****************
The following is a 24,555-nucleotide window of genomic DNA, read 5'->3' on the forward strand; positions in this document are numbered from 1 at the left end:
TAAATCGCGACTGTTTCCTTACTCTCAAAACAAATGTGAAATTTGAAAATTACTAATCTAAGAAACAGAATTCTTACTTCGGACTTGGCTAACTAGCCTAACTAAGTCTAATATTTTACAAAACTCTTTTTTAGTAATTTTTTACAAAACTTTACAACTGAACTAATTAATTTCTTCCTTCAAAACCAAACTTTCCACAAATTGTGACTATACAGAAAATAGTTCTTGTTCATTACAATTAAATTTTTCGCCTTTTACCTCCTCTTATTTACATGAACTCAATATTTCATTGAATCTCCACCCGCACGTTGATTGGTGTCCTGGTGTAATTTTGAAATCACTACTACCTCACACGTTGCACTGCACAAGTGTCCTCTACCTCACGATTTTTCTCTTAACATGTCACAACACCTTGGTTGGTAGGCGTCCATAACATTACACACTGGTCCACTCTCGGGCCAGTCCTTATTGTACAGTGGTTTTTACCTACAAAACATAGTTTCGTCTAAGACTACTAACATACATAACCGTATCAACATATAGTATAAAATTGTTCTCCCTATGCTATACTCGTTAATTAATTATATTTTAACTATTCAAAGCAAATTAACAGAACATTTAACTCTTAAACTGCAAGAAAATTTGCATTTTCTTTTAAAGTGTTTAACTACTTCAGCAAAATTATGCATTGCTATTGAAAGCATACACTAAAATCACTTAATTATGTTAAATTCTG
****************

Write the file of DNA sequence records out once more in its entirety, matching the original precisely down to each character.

The following is a 24,555-nucleotide window of genomic DNA, read 5'->3' on the forward strand; positions in this document are numbered from 1 at the left end:
TAAATCGCGACTGTTTCCTTACTCTCAAAACAAATGTGAAATTTGAAAATTACTAATCTAAGAAACAGAATTCTTACTTCGGACTTGGCTAACTAGCCTAACTAAGTCTAATATTTTACAAAACTCTTTTTTAGTAATTTTTTACAAAACTTTACAACTGAACTAATTAATTTCTTCCTTCAAAACCAAACTTTCCACAAATTGTGACTATACAGAAAATAGTTCTTGTTCATTACAATTAAATTTTTCGCCTTTTACCTCCTCTTATTTACATGAACTCAATATTTCATTGAATCTCCACCCGCACGTTGATTGGTGTCCTGGTGTAATTTTGAAATCACTACTACCTCACACGTTGCACTGCACAAGTGTCCTCTACCTCACGATTTTTCTCTTAACATGTCACAACACCTTGGTTGGTAGGCGTCCATAACATTACACACTGGTCCACTCTCGGGCCAGTCCTTATTGTACAGTGGTTTTTACCTACAAAACATAGTTTCGTCTAAGACTACTAACATACATAACCGTATCAACATATAGTATAAAATTGTTCTCCCTATGCTATACTCGTTAATTAATTATATTTTAACTATTCAAAGCAAATTAACAGAACATTTAACTCTTAAACTGCAAGAAAATTTGCATTTTCTTTTAAAGTGTTTAACTACTTCAGCAAAATTATGCATTGCTATTGAAAGCATACACTAAAATCACTTAATTATGTTAAATTCTG